Talk is cheap: greenwashing vs greenhushing.

Sustainable communication
In today's fashion scene, almost everyone's talking about GOING GREEN (whatever that means). Brands want you to know they're using sustainable materials and being kind to workers. But not all of them are as sustainable as they claim. Some are tricking us with fake promises (greenwashing) or staying quiet about their impactful practices (greenhushing) out of fear. But most importantly: how they drive positive impact from a strategic point of view matters for stakeholders! In this blog, let's uncover what these tricky tactics are all about, how they're showing up in fashion, and why it matters.

What’s greenwashing?

Greenwashing is something that an organization does on purpose to deceive its stakeholders. It's when companies make exaggerated or false claims and there is no proof of it.

The European Commission reported that 53% of environmental claims they examined were misleading, unfounded, or vague. Greenwashing has become so widespread that in January 2024, the European Union took action. They voted to prohibit the use of misleading terms such as 'environmentally friendly,' 'eco,' 'climate neutral,' 'climate positive,' and 'biodegradable' unless there is evidence to support these claims.

Examples of greenwashing:

In recent years, several prominent fashion and textile brands have faced accusations of greenwashing. For instance, Zara, a leading fast fashion retailer, came under scrutiny despite its efforts to promote sustainability initiatives. Although Zara launched collections made from recycled materials, critics argue that the brand's overall business model continues to promote overconsumption and environmental degradation. Similarly, Levi Strauss & Co., renowned for its denim products, faced criticism for greenwashing allegations. Despite marketing campaigns highlighting their commitment to sustainability, concerns were raised regarding the brand's water usage and supply chain practices, casting doubt on its environmental claims.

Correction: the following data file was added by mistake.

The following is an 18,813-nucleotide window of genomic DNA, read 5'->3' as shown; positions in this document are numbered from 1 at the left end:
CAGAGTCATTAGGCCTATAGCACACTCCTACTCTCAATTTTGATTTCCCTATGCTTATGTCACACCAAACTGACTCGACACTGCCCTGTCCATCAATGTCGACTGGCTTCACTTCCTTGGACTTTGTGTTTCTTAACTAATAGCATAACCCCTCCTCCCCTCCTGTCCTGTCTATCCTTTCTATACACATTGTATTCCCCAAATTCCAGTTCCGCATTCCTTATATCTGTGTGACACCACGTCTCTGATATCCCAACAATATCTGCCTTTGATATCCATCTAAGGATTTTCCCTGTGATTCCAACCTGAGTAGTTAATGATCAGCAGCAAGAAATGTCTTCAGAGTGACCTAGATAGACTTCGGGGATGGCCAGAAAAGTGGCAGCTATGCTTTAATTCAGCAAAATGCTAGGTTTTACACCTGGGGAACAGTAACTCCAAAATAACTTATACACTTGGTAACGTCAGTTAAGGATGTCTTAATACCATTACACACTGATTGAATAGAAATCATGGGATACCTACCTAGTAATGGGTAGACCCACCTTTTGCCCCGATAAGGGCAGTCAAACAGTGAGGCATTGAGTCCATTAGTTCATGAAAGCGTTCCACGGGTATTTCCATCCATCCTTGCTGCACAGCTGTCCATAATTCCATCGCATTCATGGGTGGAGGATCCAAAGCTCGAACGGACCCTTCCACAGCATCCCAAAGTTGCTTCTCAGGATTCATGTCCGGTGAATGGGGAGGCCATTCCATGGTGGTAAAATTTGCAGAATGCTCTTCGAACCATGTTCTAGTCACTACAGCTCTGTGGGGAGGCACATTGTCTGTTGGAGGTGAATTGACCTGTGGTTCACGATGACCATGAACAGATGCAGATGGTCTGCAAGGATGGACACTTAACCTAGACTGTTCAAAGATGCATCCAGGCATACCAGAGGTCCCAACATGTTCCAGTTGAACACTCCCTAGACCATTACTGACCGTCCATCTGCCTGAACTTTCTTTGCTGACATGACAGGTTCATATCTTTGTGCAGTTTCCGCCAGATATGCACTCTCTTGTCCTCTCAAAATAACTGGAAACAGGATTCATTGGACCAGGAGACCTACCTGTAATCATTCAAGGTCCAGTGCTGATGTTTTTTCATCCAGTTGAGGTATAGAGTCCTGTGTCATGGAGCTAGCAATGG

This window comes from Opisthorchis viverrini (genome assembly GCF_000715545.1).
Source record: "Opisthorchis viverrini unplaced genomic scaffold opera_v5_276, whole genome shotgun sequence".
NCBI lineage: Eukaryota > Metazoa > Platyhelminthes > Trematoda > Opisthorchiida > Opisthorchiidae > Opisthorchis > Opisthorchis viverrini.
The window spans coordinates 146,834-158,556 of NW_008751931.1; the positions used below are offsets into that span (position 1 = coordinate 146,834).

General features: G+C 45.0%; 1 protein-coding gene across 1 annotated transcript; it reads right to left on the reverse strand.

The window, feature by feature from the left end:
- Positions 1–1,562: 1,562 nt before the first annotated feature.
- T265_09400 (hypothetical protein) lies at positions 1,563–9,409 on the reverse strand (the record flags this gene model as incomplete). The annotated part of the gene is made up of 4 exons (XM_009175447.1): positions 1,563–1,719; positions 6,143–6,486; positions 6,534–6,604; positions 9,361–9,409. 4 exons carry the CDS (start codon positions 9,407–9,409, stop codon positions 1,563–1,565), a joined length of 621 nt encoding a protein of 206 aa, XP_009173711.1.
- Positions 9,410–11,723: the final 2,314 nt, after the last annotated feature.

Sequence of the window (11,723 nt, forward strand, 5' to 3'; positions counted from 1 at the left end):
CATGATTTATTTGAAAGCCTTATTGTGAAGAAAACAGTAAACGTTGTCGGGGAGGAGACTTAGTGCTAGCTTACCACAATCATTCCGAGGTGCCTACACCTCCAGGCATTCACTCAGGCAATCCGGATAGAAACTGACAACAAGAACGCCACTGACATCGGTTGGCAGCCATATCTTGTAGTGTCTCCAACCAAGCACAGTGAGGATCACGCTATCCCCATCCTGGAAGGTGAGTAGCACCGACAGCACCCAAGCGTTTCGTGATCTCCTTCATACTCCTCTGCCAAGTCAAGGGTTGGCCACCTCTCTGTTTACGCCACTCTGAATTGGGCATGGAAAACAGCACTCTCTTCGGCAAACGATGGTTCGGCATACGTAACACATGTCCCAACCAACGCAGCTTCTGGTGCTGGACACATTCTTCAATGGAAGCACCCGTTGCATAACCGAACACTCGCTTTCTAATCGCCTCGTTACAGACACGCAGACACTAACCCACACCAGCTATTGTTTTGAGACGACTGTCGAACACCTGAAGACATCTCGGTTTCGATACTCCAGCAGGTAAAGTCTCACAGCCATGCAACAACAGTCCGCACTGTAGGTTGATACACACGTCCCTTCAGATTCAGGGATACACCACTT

Source: Business of Fashion 2023
Some Dutch fashion brands have faced accusations of greenwashing too. For example, Scotch & Soda, a popular Amsterdam-based fashion brand, has been criticized for its sustainability claims. Even though it promotes ‘eco-friendly’ materials and ‘ethical’ practices, some consumers and environmental groups argue that the brand's overall environmental impact remains questionable due to its fast fashion business model and production practices. These examples underscore the challenges facing the fashion industry in balancing sustainability efforts with business practices that may contribute to environmental harm. But most importantly: how they drive positive impact from a strategic point of view matters for stakeholders!
In March 2023, the EU proposed a new law - EU Green Claims Directive - to crack down on misleading environmental claims. The proposal requires companies to substantiate claims they make about environmental aspects or performance of their products and organizations using robust, science based and verifiable methods e.g. Lifecycle Assessments (LCAs).

So what’s the objective of this law?

  • Ensure EU-wide green claims are reliable, verifiable, and comparable
  • Protect consumers from greenwashing
  • Enable informed purchasing decisions